OHSAS 18001 vs ISO 45001
ISO 45001 dramatically shifts how health and safety management is viewed. Differences include:
- OHSAS 18001 was procedure based, ISO 45001 is process based
- OHSAS 18001 was static in its clauses, ISO 45001 is dynamic
- OHSAS 18001 only focused on risk, ISO 45001 deals with both risk and opportunities
- OHSAS 18001 didn't include the views of interested parties, ISO 45001 does
As such, the new standard requires organisations to take into account external and internal issues that impact on it, as well as expectations of workers and other interested parties.
"There are many differences, but the main change is that ISO 45001 concentrates on the interaction between an organization and its business environment while OHSAS 18001 was focused on managing OH&S hazards and other internal issues."
- Kristian Glaesel, Convenor of the group that developed ISO 45001, and Charles Corrie, Secretary of ISO/PC 283
When Is ISO 45001 Being Implemented?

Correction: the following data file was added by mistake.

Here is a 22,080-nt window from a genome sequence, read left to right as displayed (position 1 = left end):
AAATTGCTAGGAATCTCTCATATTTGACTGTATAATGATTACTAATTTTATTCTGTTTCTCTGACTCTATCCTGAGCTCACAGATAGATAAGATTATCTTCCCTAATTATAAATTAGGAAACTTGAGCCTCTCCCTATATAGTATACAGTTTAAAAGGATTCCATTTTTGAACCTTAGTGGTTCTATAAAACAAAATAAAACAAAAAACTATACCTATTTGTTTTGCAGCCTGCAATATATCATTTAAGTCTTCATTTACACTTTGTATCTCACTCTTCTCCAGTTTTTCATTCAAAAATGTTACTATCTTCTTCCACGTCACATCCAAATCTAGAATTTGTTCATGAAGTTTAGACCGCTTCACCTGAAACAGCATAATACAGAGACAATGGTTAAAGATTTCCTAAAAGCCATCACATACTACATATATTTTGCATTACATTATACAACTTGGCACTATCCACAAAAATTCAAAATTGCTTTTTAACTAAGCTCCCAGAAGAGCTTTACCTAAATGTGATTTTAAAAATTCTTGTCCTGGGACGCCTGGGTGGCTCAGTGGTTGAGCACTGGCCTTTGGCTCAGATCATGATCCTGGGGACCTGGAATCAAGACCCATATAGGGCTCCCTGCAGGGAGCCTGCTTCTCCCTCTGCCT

The new standard is being steadily phased in over the next three years. Fortunately, although ISO 45001 and OHSAS 18001 have their differences, any management system created to comply with OHSAS 18001 will be a great foundation for moving to ISO 45001.
However, there is no requirement to certify to an ISO management system standard. This means you only need to certify to ISO 45001 if you want to demonstrate to external parties that you've achieved full compliance with the standard - earning you extra credibility and recognition.
What Are The Benefits Of Certifying To ISO 45001?
- It takes a risk-based approach (Plan, Do, Check, Act) to OH&S management, meaning it's effective and continually improved to meet the dynamic nature of modern workplaces
- ISO 45001 ensures compliance with current legislation worldwide and allows integration with other essential management standards and systems
- Your organisation will establish a reputation for being a safe place to work. This will boost staff morale, reduce workplace absences caused by accidents and ill health, and ultimately help you meet business targets
- Reduced risk of insurance claims and regulatory action